Winnie the Welder: Female Welders of WWII
We’ve all heard of Rosie the Riveter, but what about Winnie the Welder? In the 1940s, when the U.S. became involved in WWII after Pearl Harbor, thousands of able-bodied men left their welding jobs to head across the sea. But ships, vehicles and other factory items still needed to be built, now more than ever. With so many jobs open and needing to be filled, the women of America stepped up to the plate to prove themselves.
Two years after Pearl Harbor, sixteen million American women were employed, making up more than half of the total workforce. A quarter of these women worked specifically in the war industry. At the time, no one could beat the wages shipyards were offering, especially with so many jobs to fill. The United States was still recovering from the Great Depression, so women as young as eighteen joined the welding ranks. Their motivations varied. For some, it was a good job to help put food on the table. For others, it was a mission to do everything they could to help their brothers, fathers and sons that were fighting overseas. They fabricated everything from ships to submarines. By the end of the war, women were making up one third of the construction force for B-29 bombers.
The first women in shipyards did small jobs like scaling or tacking. But soon enough, women began making up a larger chunk of the workforce and taking on more responsibilities. One of these women was Zaddie Johnson, who became the leader of her own welding crew in Mobile, Alabama. Her efforts helped the United States to produce one battle-ready ship every single day. Like most women, she went back to work in the home full-time after the war, but she never stopped doing welding projects around the house.
Another female welder of WWII was Florence “Woo Woo” DiTullio Joyce. Like everyone else, she wore the coveralls, the steel-toed boots, and the helmet. But unlike everyone else, she was only eighteen when she was employed as the very first female shipbuilder at Fore River Shipyard. She got her fair share of attention from the other welders: “Woo Woo” was her nickname because of all the catcalls directed at her. Joyce first started welding because she thought it would be something “fascinating,” and didn’t worry about the fact that she was making serious waves in the industry.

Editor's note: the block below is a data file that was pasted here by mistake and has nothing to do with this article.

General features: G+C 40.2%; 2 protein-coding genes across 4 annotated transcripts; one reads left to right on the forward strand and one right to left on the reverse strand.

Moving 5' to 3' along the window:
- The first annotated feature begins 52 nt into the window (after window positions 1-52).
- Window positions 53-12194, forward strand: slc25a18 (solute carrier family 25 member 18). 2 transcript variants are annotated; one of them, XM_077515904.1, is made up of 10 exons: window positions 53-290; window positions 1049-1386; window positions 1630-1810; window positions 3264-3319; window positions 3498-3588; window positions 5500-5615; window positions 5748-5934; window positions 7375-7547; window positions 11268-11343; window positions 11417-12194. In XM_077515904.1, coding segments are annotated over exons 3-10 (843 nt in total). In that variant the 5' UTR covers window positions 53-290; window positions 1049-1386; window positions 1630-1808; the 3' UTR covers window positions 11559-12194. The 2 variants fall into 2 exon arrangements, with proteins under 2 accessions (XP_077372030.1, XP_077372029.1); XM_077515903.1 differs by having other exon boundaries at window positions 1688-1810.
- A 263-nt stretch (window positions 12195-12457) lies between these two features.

There was even a sort of pageant for the female welders of WWII, but instead of bathing suits and lousy speeches, it was all about the weld. The contest was based on speed, workmanship, and quality. In 1944, Vera Anderson (far right, next to the official) trounced the competition. She was nineteen and working in Pascagoula when she won the title of “World’s Champion Welder.” Her prize? $350 in war bonds and a meeting with Mrs. Roosevelt in the White House.
We tend to forget the legacy welding has made and the impact it’s had on the history of the world. The role these brave women played when millions of lives were on the line cannot be measured. While many of them turned in their welding gloves after the war, their efforts have made a lasting impression. Today, more and more women are becoming a significant part of the welding force.
If you’re interested in learning more about the history of welding, check out two of our favorite posts: